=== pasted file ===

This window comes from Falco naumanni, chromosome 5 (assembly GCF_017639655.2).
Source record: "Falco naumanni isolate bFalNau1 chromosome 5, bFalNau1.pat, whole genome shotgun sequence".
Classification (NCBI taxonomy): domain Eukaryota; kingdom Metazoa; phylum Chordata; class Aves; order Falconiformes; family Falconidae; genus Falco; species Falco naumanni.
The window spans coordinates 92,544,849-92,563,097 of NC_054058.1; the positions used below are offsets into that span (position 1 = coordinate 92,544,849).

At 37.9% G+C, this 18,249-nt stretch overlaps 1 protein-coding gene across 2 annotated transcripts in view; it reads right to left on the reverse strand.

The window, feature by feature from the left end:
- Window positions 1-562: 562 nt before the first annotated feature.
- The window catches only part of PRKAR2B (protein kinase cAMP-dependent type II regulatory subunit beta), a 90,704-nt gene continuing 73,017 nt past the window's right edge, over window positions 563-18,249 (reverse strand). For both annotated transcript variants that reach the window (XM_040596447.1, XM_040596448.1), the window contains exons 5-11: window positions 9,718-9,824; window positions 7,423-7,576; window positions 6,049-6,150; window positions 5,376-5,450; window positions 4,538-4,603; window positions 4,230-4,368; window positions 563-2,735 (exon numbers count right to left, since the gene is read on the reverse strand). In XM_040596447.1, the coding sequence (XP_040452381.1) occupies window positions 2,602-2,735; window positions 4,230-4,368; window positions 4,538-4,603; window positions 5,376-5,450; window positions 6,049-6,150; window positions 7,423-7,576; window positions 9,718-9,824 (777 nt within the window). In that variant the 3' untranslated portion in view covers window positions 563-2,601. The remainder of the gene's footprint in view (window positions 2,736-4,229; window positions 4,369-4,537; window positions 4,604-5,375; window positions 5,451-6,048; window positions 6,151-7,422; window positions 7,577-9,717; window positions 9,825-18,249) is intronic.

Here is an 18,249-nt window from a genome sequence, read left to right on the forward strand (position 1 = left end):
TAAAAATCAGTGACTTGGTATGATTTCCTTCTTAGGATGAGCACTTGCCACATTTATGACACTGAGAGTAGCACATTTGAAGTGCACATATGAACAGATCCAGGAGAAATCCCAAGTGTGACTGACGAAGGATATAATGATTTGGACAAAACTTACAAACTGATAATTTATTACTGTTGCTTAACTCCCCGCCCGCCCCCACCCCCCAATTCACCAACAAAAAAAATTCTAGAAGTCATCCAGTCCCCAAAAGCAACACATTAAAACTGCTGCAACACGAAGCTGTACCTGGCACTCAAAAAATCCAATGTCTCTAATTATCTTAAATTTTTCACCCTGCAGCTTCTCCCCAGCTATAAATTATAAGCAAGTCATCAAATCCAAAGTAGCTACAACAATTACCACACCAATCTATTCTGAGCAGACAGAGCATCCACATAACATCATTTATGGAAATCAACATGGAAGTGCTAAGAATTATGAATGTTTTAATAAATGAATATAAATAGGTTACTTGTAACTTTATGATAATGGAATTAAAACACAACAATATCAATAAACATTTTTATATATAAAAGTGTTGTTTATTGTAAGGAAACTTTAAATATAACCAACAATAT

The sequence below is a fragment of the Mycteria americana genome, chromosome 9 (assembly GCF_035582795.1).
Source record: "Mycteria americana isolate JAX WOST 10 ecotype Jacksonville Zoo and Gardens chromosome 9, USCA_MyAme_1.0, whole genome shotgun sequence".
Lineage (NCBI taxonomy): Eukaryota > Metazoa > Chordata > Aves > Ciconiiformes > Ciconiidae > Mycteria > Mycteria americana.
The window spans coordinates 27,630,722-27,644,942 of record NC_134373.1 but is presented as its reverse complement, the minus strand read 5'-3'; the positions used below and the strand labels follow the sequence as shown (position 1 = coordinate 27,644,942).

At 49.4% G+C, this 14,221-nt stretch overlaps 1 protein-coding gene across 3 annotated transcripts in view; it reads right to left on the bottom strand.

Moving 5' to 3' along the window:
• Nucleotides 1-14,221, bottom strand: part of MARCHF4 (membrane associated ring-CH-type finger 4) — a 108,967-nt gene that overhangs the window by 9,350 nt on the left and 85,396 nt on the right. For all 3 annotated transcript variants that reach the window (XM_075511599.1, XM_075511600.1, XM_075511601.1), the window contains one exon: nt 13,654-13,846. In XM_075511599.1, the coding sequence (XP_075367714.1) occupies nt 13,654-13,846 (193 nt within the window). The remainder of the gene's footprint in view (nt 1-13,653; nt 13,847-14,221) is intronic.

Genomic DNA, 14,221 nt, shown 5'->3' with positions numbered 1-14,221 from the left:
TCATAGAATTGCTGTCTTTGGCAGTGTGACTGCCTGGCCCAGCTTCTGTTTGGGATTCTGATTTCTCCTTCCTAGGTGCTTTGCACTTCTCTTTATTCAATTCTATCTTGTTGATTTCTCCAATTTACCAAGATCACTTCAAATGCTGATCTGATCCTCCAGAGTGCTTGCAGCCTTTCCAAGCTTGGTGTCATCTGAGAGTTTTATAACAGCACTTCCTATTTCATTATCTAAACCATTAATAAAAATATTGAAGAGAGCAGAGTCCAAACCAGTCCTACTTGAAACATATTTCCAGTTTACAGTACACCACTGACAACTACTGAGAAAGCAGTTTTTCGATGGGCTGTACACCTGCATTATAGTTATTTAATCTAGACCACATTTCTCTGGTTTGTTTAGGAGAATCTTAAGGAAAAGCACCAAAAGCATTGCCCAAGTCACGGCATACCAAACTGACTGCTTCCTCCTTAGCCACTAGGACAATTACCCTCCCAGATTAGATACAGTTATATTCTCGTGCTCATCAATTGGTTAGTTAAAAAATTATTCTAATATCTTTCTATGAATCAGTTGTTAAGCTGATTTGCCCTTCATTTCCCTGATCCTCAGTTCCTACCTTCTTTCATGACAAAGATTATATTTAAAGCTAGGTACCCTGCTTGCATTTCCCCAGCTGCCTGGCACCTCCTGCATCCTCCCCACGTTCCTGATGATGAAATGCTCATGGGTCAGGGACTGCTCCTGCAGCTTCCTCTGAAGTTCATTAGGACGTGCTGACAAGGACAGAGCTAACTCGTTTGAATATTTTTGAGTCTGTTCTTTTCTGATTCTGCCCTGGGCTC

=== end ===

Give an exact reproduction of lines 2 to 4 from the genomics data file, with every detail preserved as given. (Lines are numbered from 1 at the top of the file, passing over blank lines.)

Source record: "Falco naumanni isolate bFalNau1 chromosome 5, bFalNau1.pat, whole genome shotgun sequence".
Classification (NCBI taxonomy): domain Eukaryota; kingdom Metazoa; phylum Chordata; class Aves; order Falconiformes; family Falconidae; genus Falco; species Falco naumanni.
The window spans coordinates 92,544,849-92,563,097 of NC_054058.1; the positions used below are offsets into that span (position 1 = coordinate 92,544,849).